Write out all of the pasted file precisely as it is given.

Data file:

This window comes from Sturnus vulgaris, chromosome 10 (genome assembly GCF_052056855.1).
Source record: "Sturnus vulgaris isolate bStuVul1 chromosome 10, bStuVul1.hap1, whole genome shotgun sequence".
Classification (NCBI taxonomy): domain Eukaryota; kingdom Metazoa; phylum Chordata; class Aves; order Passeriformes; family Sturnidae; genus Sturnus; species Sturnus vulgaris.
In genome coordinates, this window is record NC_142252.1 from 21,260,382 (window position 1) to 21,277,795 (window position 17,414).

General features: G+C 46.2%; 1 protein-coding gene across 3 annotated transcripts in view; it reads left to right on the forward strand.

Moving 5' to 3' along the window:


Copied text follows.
This window comes from Sturnus vulgaris, chromosome 10 (genome assembly GCF_052056855.1).
Source record: "Sturnus vulgaris isolate bStuVul1 chromosome 10, bStuVul1.hap1, whole genome shotgun sequence".
Classification (NCBI taxonomy): domain Eukaryota; kingdom Metazoa; phylum Chordata; class Aves; order Passeriformes; family Sturnidae; genus Sturnus; species Sturnus vulgaris.
In genome coordinates, this window is record NC_142252.1 from 21,260,382 (window position 1) to 21,277,795 (window position 17,414).

General features: G+C 46.2%; 1 protein-coding gene across 3 annotated transcripts in view; it reads left to right on the forward strand.

Moving 5' to 3' along the window: